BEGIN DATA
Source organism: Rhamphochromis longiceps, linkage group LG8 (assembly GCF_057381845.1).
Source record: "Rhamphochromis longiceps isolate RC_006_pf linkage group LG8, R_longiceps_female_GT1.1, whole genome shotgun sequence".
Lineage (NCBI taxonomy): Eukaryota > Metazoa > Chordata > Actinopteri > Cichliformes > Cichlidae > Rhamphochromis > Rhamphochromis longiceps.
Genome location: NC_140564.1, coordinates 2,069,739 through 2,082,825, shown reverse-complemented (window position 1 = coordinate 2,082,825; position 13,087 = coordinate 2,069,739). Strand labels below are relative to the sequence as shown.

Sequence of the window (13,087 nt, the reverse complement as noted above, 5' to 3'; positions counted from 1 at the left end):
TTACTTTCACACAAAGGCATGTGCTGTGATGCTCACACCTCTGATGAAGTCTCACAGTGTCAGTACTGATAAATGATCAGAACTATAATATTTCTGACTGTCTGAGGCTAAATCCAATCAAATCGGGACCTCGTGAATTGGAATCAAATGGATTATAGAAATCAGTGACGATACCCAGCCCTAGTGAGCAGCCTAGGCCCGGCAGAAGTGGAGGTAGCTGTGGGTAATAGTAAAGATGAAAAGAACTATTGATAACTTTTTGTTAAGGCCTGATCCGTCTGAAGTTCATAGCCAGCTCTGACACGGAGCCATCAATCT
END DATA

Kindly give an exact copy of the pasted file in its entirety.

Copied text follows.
Source organism: Rhamphochromis longiceps, linkage group LG8 (assembly GCF_057381845.1).
Source record: "Rhamphochromis longiceps isolate RC_006_pf linkage group LG8, R_longiceps_female_GT1.1, whole genome shotgun sequence".
Lineage (NCBI taxonomy): Eukaryota > Metazoa > Chordata > Actinopteri > Cichliformes > Cichlidae > Rhamphochromis > Rhamphochromis longiceps.
Genome location: NC_140564.1, coordinates 2,069,739 through 2,082,825, shown reverse-complemented (window position 1 = coordinate 2,082,825; position 13,087 = coordinate 2,069,739). Strand labels below are relative to the sequence as shown.

Sequence of the window (13,087 nt, the reverse complement as noted above, 5' to 3'; positions counted from 1 at the left end):
TTACTTTCACACAAAGGCATGTGCTGTGATGCTCACACCTCTGATGAAGTCTCACAGTGTCAGTACTGATAAATGATCAGAACTATAATATTTCTGACTGTCTGAGGCTAAATCCAATCAAATCGGGACCTCGTGAATTGGAATCAAATGGATTATAGAAATCAGTGACGATACCCAGCCCTAGTGAGCAGCCTAGGCCCGGCAGAAGTGGAGGTAGCTGTGGGTAATAGTAAAGATGAAAAGAACTATTGATAACTTTTTGTTAAGGCCTGATCCGTCTGAAGTTCATAGCCAGCTCTGACACGGAGCCATCAATCT